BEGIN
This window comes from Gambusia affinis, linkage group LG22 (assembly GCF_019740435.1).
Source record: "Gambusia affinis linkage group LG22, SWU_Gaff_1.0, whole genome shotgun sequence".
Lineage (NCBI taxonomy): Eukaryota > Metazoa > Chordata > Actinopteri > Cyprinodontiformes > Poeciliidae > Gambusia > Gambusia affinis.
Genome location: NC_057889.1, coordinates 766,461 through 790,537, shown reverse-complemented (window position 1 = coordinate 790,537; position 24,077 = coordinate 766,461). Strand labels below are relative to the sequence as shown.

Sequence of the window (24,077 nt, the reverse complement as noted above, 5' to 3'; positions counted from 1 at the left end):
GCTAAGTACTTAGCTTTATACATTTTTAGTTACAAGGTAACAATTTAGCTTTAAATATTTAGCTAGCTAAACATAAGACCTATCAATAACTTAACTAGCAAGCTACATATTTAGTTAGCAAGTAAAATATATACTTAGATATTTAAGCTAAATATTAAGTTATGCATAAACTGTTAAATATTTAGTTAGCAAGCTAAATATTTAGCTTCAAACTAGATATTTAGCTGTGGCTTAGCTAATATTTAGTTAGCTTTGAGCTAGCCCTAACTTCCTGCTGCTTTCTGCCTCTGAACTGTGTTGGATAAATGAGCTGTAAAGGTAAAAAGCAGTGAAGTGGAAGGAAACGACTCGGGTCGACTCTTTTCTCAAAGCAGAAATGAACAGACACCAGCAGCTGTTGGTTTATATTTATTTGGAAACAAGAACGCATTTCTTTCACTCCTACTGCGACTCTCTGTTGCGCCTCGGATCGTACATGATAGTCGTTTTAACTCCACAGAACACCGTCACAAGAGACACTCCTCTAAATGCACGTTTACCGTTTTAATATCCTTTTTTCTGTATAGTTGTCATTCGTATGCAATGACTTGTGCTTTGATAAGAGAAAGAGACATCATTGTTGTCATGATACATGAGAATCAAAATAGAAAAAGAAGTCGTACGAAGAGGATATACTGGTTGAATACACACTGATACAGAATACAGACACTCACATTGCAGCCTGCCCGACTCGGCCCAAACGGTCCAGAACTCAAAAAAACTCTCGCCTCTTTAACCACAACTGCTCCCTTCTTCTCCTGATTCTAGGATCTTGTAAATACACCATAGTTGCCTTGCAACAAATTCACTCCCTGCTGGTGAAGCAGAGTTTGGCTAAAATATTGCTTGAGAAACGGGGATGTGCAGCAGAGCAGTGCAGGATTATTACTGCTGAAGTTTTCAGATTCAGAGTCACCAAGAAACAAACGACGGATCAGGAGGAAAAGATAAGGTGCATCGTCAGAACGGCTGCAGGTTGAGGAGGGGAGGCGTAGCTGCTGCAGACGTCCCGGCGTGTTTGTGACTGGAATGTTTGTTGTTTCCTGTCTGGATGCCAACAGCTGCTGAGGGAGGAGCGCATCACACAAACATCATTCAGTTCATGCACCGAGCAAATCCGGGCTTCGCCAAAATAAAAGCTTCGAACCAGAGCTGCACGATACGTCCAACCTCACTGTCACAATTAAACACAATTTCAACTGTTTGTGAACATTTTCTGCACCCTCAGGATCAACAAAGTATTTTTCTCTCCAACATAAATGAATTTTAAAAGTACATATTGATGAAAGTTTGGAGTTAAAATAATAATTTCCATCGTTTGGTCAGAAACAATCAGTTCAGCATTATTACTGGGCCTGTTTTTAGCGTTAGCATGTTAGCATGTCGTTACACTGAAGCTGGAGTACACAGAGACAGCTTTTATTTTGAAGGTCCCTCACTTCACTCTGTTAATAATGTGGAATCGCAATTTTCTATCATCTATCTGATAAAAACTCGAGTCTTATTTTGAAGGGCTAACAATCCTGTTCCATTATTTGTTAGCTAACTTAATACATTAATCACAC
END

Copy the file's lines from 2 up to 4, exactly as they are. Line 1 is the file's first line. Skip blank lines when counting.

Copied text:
Source record: "Gambusia affinis linkage group LG22, SWU_Gaff_1.0, whole genome shotgun sequence".
Lineage (NCBI taxonomy): Eukaryota > Metazoa > Chordata > Actinopteri > Cyprinodontiformes > Poeciliidae > Gambusia > Gambusia affinis.
Genome location: NC_057889.1, coordinates 766,461 through 790,537, shown reverse-complemented (window position 1 = coordinate 790,537; position 24,077 = coordinate 766,461). Strand labels below are relative to the sequence as shown.